For Rory, who is currently trialling SAFE TEL with a carefully selected group of people who have attempted suicide, it has the potential to ensure no one feels ignored or alone in that critical period after a suicide attempt. 

“The reason this intervention is really important,” he says, “is that we can try and get people to identify the warning signs and triggers to their suicidal crisis, so that the next time they become suicidal, instead of attempting suicide, they hopefully are kept safe.”

As well as working to stop people attempting suicide more than once, we’re taking aim at the factors that make people consider suicide in the first place.

Join the movement

Add your voice to demand progress for young people facing mental illness

We know it’s not enough to only focus on supporting young people once they have tried to take their own lives. We also need to tackle the root of the problem, and that means understanding how mental illness gets to a stage where suicide feels like the only option.

So we’re investing in research to propel our understanding forward. We’ve built a team of world-leading scientists spanning the UK, the US and Australia.

Together, they’re studying brain scans taken from young people with a range of mental illnesses, looking to identify patterns in the circuitry of the brain that could lead people to think about suicide. They’re also studying how the brain changes after mental health treatments, and whether that could have links to suicidal thoughts.

Suicide is often impulsive, so what our researchers discover could lead to new ways to spot warning signs and offer help to people at risk of suicide –before they act on their feelings.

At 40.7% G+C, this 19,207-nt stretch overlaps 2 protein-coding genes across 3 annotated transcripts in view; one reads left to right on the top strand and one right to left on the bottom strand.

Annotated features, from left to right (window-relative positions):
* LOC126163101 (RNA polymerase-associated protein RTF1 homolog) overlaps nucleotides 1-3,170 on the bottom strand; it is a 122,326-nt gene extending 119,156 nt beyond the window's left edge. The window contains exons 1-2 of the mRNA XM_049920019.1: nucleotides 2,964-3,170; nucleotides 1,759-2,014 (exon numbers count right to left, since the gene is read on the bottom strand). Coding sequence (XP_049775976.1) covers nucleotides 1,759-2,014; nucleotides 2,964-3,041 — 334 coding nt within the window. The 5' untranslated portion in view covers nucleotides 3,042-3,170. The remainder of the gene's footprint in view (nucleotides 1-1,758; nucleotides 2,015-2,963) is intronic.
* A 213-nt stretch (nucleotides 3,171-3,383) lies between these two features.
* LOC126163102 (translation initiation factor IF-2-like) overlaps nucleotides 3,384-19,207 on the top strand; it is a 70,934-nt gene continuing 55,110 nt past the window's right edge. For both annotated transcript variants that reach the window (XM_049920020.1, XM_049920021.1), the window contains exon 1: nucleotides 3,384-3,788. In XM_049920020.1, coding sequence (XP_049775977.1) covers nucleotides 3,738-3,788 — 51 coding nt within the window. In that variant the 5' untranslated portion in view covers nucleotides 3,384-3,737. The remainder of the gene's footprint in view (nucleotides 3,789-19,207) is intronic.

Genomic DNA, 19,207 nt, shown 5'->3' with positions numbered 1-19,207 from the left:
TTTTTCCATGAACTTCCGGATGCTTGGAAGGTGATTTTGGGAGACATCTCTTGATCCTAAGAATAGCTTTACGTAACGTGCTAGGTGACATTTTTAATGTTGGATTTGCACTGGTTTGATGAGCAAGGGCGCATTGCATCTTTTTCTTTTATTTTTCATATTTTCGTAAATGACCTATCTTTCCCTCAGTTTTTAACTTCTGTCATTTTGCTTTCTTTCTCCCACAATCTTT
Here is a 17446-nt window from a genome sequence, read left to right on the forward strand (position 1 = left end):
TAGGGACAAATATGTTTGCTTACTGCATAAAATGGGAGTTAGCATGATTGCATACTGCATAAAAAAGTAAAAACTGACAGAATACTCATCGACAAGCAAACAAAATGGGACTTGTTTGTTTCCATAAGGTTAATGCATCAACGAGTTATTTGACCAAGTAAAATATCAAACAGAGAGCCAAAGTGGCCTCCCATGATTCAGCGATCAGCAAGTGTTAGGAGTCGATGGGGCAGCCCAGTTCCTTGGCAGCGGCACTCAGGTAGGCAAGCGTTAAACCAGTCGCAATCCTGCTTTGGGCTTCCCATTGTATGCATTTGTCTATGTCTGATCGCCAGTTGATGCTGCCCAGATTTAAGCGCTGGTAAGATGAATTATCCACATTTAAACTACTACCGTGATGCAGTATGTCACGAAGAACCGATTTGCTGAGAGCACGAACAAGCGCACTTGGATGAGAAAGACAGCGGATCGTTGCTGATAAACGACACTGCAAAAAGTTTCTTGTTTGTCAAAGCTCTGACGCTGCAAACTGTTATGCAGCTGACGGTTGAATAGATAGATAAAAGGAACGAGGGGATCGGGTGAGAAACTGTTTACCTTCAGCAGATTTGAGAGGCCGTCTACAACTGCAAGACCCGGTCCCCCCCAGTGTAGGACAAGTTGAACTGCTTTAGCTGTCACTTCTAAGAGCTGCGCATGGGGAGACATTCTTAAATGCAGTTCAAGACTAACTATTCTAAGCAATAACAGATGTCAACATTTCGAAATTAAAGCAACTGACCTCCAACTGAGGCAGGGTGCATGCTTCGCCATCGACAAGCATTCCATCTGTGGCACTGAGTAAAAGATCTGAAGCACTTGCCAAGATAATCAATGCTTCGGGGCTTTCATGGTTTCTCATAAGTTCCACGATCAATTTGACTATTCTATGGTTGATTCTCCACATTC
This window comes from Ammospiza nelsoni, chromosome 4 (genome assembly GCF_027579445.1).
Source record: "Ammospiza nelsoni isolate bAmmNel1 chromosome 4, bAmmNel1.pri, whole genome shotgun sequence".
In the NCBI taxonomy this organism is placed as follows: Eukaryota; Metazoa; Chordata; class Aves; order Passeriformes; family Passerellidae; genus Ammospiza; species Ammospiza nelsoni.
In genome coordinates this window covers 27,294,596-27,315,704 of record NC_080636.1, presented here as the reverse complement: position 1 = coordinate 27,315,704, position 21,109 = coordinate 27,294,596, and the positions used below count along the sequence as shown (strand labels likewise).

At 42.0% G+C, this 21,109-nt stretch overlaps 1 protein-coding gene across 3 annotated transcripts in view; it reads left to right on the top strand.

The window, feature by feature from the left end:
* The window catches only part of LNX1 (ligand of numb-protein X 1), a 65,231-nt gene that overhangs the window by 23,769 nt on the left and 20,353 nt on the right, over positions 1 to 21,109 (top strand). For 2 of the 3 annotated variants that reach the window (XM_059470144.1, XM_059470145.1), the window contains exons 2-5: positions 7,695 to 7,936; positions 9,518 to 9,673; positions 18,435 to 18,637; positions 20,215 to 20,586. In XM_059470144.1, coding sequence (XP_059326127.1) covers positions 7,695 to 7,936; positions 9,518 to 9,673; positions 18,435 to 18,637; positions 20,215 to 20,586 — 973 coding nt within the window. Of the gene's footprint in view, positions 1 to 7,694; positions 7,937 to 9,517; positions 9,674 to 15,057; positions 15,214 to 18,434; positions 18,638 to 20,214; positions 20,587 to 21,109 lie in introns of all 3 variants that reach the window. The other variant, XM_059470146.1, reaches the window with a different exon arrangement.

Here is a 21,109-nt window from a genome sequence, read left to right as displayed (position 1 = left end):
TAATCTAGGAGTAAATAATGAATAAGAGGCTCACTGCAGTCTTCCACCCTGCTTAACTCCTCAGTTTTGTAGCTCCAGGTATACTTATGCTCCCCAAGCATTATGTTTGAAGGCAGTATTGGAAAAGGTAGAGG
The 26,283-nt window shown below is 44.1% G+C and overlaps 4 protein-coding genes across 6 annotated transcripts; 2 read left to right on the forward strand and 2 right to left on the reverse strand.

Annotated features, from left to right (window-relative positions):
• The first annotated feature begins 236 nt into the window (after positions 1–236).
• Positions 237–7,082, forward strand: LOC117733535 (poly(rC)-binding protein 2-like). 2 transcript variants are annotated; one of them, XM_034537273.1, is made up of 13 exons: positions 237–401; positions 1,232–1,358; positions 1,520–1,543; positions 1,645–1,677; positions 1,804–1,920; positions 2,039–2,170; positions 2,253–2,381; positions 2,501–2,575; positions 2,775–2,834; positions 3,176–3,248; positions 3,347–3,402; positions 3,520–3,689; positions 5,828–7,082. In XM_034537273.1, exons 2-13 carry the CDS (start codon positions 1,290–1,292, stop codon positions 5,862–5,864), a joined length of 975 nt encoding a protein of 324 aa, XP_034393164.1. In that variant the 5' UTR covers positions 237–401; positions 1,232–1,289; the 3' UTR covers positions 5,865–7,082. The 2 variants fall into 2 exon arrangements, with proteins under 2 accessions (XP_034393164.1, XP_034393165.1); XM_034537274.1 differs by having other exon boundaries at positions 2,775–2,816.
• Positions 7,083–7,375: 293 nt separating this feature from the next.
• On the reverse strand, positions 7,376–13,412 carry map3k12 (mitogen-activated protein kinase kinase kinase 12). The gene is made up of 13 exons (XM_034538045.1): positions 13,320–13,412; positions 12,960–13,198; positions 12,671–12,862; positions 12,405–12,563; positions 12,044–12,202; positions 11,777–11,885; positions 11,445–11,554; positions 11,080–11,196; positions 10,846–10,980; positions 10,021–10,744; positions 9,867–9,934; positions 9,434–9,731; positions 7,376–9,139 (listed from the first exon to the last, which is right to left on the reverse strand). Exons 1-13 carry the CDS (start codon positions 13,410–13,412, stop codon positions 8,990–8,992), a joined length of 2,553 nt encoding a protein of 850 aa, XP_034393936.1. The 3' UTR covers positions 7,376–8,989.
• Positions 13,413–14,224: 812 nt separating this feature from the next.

By joining our growing movement for mental health research, you can be part of discoveries that will transform how we think about and treat mental illness.

We’re realistic. We know these projects alone won’t solve the suicide crisis. But we also know there is a desperate need to understand suicide – and we’re doing everything we can to do just that.

By stopping repeated suicide attempts and understanding more about what causes suicide, we can move closer to a world where suicide can be prevented.

This is one of our generation’s defining challenges, and we’re ready to join with others worldwide who share our determination to take it on.

Last updated: 17 October 2017

Join the movement

Add your voice to demand progress for young people facing mental illness

Thanks for signing up to support us

Thanks for adding your voice to demand progress for young people facing mental illness. We'll be in touch with more ways you can get involved.

Before you go, can we ask one more thing? Help us spread the word

Subscribe to our newsletter. Get the latest news on mental health.

© MQ: Transforming mental health 2016 | Registered charity in England / Wales: 1139916 & Scotland: SC046075 | Company number: 7406055